MPs debated Prime Minister Albin Kurti’s plans to remove part of the 100 per cent customs tariff on goods entering Kosovo from Serbia and Bosnia and Herzegovina at an extraordinary session of the Kosovo Assembly on Monday.
An extraordinary session of the Kosovo Assembly was held on Monday to discuss Prime Minister Albin Kurti’s announced plans to partially remove the 100 per cent customs tariff on goods entering Kosovo from Serbia and Bosnia and Herzegovina.
The session was held after 41 signatures from opposition MPs were submitted to the Assembly Presidency following Kurti’s announcement that the tariff will be lifted for raw materials on 15 March, and completely removed for 90 days starting from 1 April, if Serbia made a public pledge to halt its ‘derecognition campaign.’
The proposals have received mixed reactions, dividing both domestic political parties and Kosovo’s international allies. US Special Envoy to the Kosovo-Serbia Dialogue Richard Grenell described the plan as a “half measure” which did not have US support, while the EU’s External Action Service welcomed the announcement in a statement released on Friday.
Former Prime Minister Ramush Haradinaj, whose government imposed the tariffs in November 2018, condemned the removal of the tariffs on Thursday, claiming it would lead to “Kosovo’s economic recapture by Serbia.”
Haradinaj’s brother and head of the parliamentary group for the Alliance for the Future of Kosovo, AAK, Daut Haradinaj, opened the extraordinary session by asking Kurti not to remove the tariff, claiming that the prime minister had surrendered his principles.
Haradinaj stated that opening up trade with Serbia today would put Kosovo in danger tomorrow. “Today, we have 100 reasons to oppose abolishing the 100 percent tax,” Haradinaj stated. “I invite you to be unified today in the face of Serbia. To prove how determined we are.”
The head of Vetevendosje’s parliamentary group Rexhep Selimi spoke next, stating that the tariffs did not prevent Serbia from continuing a campaign seeking the derecognition of Kosovo. “Citizens of the country expect us to act and this is what the Kurti government is doing,” he said.
Selimi questioned what the opposition was hoping to achieve during the extraordinary session, with opposition parties holding “contradictory” positions on the tariff and AAK seeking its continuation, as well as the Democratic Party of Kosovo, PDK, calling for its complete withdrawal.
“The question is inevitably what the opposition is demanding: maintaining or abolishing the 100 per cent tariff,” Selimi said.
PDK MP Bedri Hamza stated that the imposition of the tariffs were justified in the face of Serbian aggression, citing Serbia’s campaigns to hamper Kosovo’s attempts to join UNESCO and INTERPOL. However, Hamza added that the country’s highest priority was the preservation of relations with the US and EU member states, both of whom have pushed for the withdrawal of the tariff.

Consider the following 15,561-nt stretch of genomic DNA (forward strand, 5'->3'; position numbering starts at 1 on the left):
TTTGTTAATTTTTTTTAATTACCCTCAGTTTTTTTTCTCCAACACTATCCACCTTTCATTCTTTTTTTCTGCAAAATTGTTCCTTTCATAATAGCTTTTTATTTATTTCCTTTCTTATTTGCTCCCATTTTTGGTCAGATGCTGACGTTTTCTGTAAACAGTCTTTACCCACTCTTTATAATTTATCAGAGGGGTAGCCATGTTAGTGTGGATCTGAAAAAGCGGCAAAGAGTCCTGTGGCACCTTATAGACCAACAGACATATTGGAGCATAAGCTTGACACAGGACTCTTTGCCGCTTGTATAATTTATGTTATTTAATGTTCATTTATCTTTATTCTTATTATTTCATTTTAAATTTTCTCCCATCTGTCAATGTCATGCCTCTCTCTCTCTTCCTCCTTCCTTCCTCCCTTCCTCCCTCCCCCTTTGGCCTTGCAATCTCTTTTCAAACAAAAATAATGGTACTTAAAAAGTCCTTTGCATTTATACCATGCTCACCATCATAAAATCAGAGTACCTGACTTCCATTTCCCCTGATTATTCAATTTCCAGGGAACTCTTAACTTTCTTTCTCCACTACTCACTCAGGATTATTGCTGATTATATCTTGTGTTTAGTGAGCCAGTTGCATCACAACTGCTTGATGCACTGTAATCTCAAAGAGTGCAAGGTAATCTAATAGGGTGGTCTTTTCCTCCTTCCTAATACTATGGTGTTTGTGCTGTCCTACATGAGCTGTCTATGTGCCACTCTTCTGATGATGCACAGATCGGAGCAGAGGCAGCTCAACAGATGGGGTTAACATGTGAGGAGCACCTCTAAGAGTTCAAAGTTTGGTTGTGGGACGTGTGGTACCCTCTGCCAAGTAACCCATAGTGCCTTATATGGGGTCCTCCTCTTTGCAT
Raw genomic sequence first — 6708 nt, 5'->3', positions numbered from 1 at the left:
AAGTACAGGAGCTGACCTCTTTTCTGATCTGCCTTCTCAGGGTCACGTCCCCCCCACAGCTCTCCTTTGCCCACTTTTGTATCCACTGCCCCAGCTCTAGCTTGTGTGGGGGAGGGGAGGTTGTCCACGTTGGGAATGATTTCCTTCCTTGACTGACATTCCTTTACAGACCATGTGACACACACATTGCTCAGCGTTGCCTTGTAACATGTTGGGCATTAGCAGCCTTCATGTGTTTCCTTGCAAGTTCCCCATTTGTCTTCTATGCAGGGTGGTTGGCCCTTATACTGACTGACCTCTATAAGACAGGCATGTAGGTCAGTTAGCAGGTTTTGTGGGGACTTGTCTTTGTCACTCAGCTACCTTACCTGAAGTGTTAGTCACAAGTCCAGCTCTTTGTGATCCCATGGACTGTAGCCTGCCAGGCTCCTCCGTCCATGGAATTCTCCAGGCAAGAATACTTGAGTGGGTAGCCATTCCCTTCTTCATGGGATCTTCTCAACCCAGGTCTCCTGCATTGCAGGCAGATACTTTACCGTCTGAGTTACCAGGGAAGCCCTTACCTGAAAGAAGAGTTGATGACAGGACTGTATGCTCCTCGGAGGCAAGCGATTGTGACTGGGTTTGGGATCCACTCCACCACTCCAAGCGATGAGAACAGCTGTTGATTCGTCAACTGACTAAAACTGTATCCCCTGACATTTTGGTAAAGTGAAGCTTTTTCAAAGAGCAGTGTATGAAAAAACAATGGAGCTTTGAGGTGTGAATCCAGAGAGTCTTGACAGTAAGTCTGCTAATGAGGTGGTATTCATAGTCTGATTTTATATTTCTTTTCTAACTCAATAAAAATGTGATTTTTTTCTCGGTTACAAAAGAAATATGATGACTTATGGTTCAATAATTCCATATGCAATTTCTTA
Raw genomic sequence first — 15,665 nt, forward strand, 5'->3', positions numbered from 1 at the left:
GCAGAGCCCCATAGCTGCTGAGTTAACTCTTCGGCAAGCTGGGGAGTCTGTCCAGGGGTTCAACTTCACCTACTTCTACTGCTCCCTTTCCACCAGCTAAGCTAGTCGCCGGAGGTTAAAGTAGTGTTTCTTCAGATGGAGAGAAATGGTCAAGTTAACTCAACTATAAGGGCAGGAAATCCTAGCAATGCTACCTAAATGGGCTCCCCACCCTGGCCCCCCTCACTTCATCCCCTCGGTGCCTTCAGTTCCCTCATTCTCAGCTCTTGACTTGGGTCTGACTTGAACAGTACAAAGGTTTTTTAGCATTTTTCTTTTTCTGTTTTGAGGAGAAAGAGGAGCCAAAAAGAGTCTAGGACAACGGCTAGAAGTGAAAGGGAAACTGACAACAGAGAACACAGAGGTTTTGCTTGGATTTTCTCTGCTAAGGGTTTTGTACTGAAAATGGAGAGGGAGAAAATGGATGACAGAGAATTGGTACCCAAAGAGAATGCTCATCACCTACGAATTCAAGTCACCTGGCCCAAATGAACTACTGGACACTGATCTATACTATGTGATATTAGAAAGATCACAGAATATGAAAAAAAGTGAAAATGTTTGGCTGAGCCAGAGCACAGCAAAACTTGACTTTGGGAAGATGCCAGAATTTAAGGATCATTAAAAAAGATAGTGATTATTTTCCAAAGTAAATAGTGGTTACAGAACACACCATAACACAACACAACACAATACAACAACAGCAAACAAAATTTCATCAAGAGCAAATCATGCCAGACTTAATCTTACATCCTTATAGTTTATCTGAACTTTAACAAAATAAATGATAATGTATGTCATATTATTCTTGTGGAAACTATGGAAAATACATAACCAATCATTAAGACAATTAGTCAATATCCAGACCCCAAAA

“I believe a secure future lies in full strategic partnership and coordination with the US and the EU,” Hamza said. “The great commitment of the US and the Trump administration obliges us to act in accordance with geopolitical interests.”
Representatives of Kurti’s governing partner, the Democratic League of Kosovo, LDK, have also objected to the plans, seeking for a complete removal of the tariff. LDK leader Isa Mustafa tweeted on Sunday that “LDK, its MPs and members of the Government will support the immediate lifting of the tariffs without any reservation, with full confidence and conviction.”
At Monday’s extraordinary session, Arben Gashi of LDK described the tariff as an “inadequate political tool” for achieving Kosovo’s diplomatic goals. “Kosovo’s politics and diplomacy have failed to justify the 100 per cent tariff,” he stated.
Gashi added that international pressure from Kosovo’s allies has increased significantly regarding the dialogue with Serbia and reaching a final agreement. The LDK MP stated the party would work with Kosovo’s allies, particularly the US, providing a comprehensive list of political and economic issues to be tackled in an attempt to improve the country’s standing in the dialogue with Serbia.
“With the tariff removed, if the dialogue does not meet expectations and if Serbia’s policy does not change, reciprocal measures will be decided according to a concerted plan between the coalition partners and the political spectrum in Kosovo,” he said.
Kurti announced on Thursday that reciprocal economic measures would be applied from 1 April if no pledge to end Serbia’s derecognition campaign had been made. At the extraordinary session on Monday he added that his party had campaigned during the October elections on the principle of reciprocity, which now must be applied.
02 March 2020 - 13:35
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